Monthly Archives: April 2014
Head on over to The De-Scribe, and check out David Dreidger’s recent set of posts examining the development of philosophies of immanence, and the use of immanence as a hermeneutic for a compelling reading of the Medieval mystic, Hadewijch, and her conception of love.
Text: John 20:1-18
“The reality is that we don’t know exactly what historically happened on that first Easter Sunday morning, and if we do take a historical position we just create an argument. The Good News of this Easter is that we have a third option away from the argument about whether the resurrection happened or not as a fact: namely, this third option is the position of the women who encounter Christ in the garden, where the resurrection is too good to be true, and it’s too good to be false. The return of Jesus enacts in us a call to step away from the downward spiral of our typical lives, and of our sufferings, and of our angers, and our mournings, and our injustices, and in this suffering, find new life and New Creation. When it’s too good to be true, the absurdity of the resurrection calls us to joy. When it’s too good to be true, we are led from our ordinary lives to something extra-ordinary.”
— Christopher Rodkey, Too Good to be True: Radical Christian Preaching
Text: John 18:1-19:42
The true “nature” of man [sic] appears in Hegel, at the twilight of history, when man consents to his salvation and recognizes all the consequences this entails. It is most certainly Hegel’s doctrine of salvation–of a reconciliation, whose entire reality can be manifested in the world on this side of death–that accounts for the discreteness of his eschatology. Man’s final self-identity is not the product of forces immanent in history, but is finite spirit objectively reconciled with absolute Spirit on the Cross of Christ.
-Jean-Yves Lacoste, “Hegel and the Eschaton This Side of Death” in Experience and the Absolute: Disputed Questions on the Humanity of Man, 121
Text: Matthew 26.14-27.66
By following the way of the radical Christian, we can rejoice in the death of God, and be assured that the historical realization of the death of God is a full unfolding of the forward movement of the Incarnation. Just as the Crucifixion embodies and makes finally real a divine movement from transcendence to immanence, a movement of an originally transcendent God into the actuality of life and experience, so too the dawning of the death of God throughout the totality of experience progressively annuls every human or actual possibility of returning to transcendence.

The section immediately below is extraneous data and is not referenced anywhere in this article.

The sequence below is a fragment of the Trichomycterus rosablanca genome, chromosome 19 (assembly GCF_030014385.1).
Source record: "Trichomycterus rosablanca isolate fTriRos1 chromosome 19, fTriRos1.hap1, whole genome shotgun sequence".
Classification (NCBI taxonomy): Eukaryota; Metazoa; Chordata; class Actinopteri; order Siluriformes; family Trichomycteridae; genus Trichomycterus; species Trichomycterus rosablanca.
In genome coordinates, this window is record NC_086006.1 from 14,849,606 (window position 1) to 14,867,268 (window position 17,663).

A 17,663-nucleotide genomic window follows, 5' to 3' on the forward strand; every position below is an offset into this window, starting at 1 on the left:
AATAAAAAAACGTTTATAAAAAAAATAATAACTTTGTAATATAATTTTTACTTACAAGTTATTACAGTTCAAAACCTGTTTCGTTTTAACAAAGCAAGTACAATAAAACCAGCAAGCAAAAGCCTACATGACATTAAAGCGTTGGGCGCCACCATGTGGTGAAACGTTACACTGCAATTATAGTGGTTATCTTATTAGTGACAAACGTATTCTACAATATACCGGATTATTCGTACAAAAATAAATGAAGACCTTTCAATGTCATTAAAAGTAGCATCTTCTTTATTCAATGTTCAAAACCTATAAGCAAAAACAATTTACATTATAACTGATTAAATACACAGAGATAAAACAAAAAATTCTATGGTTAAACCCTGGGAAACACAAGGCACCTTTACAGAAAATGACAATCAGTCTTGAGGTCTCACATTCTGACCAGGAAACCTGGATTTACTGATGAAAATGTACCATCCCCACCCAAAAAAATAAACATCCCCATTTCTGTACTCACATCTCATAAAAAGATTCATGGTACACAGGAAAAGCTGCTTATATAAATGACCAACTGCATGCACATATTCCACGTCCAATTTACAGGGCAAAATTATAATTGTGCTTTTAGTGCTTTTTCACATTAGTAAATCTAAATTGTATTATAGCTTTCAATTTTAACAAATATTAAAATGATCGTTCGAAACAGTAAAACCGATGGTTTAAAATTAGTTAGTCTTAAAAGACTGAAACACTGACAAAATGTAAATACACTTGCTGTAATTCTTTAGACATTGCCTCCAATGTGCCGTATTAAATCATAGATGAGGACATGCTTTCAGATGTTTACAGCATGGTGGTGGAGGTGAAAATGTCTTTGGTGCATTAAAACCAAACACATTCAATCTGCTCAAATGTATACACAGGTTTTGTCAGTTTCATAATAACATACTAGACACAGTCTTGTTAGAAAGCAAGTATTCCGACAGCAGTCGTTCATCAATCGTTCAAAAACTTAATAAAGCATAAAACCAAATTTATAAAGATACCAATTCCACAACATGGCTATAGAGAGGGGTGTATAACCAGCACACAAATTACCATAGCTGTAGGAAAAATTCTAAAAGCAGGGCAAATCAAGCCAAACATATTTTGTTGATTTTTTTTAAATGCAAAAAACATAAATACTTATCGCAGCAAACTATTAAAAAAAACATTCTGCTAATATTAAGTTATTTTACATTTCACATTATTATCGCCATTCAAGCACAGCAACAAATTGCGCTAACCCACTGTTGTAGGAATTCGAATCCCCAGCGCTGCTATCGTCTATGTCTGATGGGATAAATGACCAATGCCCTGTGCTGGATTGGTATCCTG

Thomas J.J. Altizer, “A Wager” in Toward a New Christianity: Readings in the Death of God Theology, 305-306
One more link for the day:
The Pittsburgh Continental Philosophy Network is pleased to announce that we are now accepting submissions for our first annual Pittsbugh Continental Philosophy Conference entitled, Approaching the Liminal: Pushing the Boundaries of Continental Philosophy (Sept. 26th and 27th). The conference will feature Dr. Tom Sparrow (Slippery Rock University) and Dr. Erik Garrett (Duquesne University) as keynotes. The full CFP can be found here: CFP – Approaching the Liminal (abstracts due by June 15th). Interested parties throughout the greater Pittsburgh area, and in a wide variety of fields (including philosophy, psychology, communications, theology, and sociology, to name only a few) are strongly encouraged to apply.
TEXT: John 11.1-45
“It is love, human and divine, which overcomes death in nations and generations and in all the horror of our time. Help has become almost impossible in the face of the monstrous powers which we are experiencing. Death is given power over everything finite, especially in our period of history. But death is given no power over love. Love is stronger. It creates something new out of the destruction caused by death; it bears everything and overcomes everything. It is at work where the power of death is strongest, in war and persecution and homelessness and hunger and physical death itself. It is omnipresent and here and there, in the smallest and most hidden ways as in the greatest and most visible ones, it rescues life from death. It rescues each of us, for love is stronger than death.”
-Paul Tillich, “Love is Stronger than Death” in The Essential Tillich, 161
For a couple more days, Indianna University Press is doing a 50% off one book sale (promo code: MAD50). You might not want to miss this. IUP carries an extremely large selection of the lesser known Heidegger books, plus a range of philosophy and phenomenology texts from Caputo and Marion, to Henry, Derrida, Sallis, Young, and many more. LINK